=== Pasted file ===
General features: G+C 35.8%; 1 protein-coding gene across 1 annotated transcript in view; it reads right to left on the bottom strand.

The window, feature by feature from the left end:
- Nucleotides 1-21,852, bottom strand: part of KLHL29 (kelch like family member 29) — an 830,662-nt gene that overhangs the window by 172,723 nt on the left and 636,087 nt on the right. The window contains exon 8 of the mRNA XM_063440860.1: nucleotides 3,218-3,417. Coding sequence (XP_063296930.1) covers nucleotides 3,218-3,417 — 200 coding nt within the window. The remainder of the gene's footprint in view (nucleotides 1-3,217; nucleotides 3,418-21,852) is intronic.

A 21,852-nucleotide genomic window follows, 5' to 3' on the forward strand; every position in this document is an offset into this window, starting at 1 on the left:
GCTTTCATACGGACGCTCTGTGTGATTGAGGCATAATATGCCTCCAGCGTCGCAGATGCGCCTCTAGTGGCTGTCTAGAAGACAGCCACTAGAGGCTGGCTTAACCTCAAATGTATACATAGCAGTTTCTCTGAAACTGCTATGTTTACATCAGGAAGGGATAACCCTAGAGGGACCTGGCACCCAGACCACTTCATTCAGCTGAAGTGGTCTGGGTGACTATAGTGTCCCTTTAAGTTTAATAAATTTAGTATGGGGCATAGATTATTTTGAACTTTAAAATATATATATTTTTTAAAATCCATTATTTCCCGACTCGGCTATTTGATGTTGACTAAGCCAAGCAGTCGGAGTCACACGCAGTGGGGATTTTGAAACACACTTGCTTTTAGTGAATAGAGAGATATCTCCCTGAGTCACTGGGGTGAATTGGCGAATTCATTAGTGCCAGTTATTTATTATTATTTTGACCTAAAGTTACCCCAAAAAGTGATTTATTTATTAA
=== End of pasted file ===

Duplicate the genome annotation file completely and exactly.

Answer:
General features: G+C 35.8%; 1 protein-coding gene across 1 annotated transcript in view; it reads right to left on the bottom strand.

The window, feature by feature from the left end:
- Nucleotides 1-21,852, bottom strand: part of KLHL29 (kelch like family member 29) — an 830,662-nt gene that overhangs the window by 172,723 nt on the left and 636,087 nt on the right. The window contains exon 8 of the mRNA XM_063440860.1: nucleotides 3,218-3,417. Coding sequence (XP_063296930.1) covers nucleotides 3,218-3,417 — 200 coding nt within the window. The remainder of the gene's footprint in view (nucleotides 1-3,217; nucleotides 3,418-21,852) is intronic.

A 21,852-nucleotide genomic window follows, 5' to 3' on the forward strand; every position in this document is an offset into this window, starting at 1 on the left:
GCTTTCATACGGACGCTCTGTGTGATTGAGGCATAATATGCCTCCAGCGTCGCAGATGCGCCTCTAGTGGCTGTCTAGAAGACAGCCACTAGAGGCTGGCTTAACCTCAAATGTATACATAGCAGTTTCTCTGAAACTGCTATGTTTACATCAGGAAGGGATAACCCTAGAGGGACCTGGCACCCAGACCACTTCATTCAGCTGAAGTGGTCTGGGTGACTATAGTGTCCCTTTAAGTTTAATAAATTTAGTATGGGGCATAGATTATTTTGAACTTTAAAATATATATATTTTTTAAAATCCATTATTTCCCGACTCGGCTATTTGATGTTGACTAAGCCAAGCAGTCGGAGTCACACGCAGTGGGGATTTTGAAACACACTTGCTTTTAGTGAATAGAGAGATATCTCCCTGAGTCACTGGGGTGAATTGGCGAATTCATTAGTGCCAGTTATTTATTATTATTTTGACCTAAAGTTACCCCAAAAAGTGATTTATTTATTAA